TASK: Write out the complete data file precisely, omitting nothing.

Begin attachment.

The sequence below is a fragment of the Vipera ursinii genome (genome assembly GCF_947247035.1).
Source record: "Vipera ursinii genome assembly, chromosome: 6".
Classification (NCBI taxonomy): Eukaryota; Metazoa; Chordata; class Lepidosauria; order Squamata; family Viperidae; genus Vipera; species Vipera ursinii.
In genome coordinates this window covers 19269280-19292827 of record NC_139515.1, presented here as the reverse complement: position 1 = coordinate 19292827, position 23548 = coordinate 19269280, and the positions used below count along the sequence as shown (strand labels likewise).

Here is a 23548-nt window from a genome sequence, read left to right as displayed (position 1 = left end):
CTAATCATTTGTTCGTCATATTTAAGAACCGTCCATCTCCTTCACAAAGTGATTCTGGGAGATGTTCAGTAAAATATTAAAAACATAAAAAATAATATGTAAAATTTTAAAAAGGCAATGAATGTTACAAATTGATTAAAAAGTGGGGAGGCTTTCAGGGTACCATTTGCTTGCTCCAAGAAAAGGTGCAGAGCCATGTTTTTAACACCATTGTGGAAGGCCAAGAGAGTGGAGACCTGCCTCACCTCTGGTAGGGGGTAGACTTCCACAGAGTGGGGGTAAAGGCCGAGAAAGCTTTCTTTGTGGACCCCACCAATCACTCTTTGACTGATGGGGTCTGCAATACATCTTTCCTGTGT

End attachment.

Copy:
The sequence below is a fragment of the Vipera ursinii genome (genome assembly GCF_947247035.1).
Source record: "Vipera ursinii genome assembly, chromosome: 6".
Classification (NCBI taxonomy): Eukaryota; Metazoa; Chordata; class Lepidosauria; order Squamata; family Viperidae; genus Vipera; species Vipera ursinii.
In genome coordinates this window covers 19269280-19292827 of record NC_139515.1, presented here as the reverse complement: position 1 = coordinate 19292827, position 23548 = coordinate 19269280, and the positions used below count along the sequence as shown (strand labels likewise).

Here is a 23548-nt window from a genome sequence, read left to right as displayed (position 1 = left end):
CTAATCATTTGTTCGTCATATTTAAGAACCGTCCATCTCCTTCACAAAGTGATTCTGGGAGATGTTCAGTAAAATATTAAAAACATAAAAAATAATATGTAAAATTTTAAAAAGGCAATGAATGTTACAAATTGATTAAAAAGTGGGGAGGCTTTCAGGGTACCATTTGCTTGCTCCAAGAAAAGGTGCAGAGCCATGTTTTTAACACCATTGTGGAAGGCCAAGAGAGTGGAGACCTGCCTCACCTCTGGTAGGGGGTAGACTTCCACAGAGTGGGGGTAAAGGCCGAGAAAGCTTTCTTTGTGGACCCCACCAATCACTCTTTGACTGATGGGGTCTGCAATACATCTTTCCTGTGT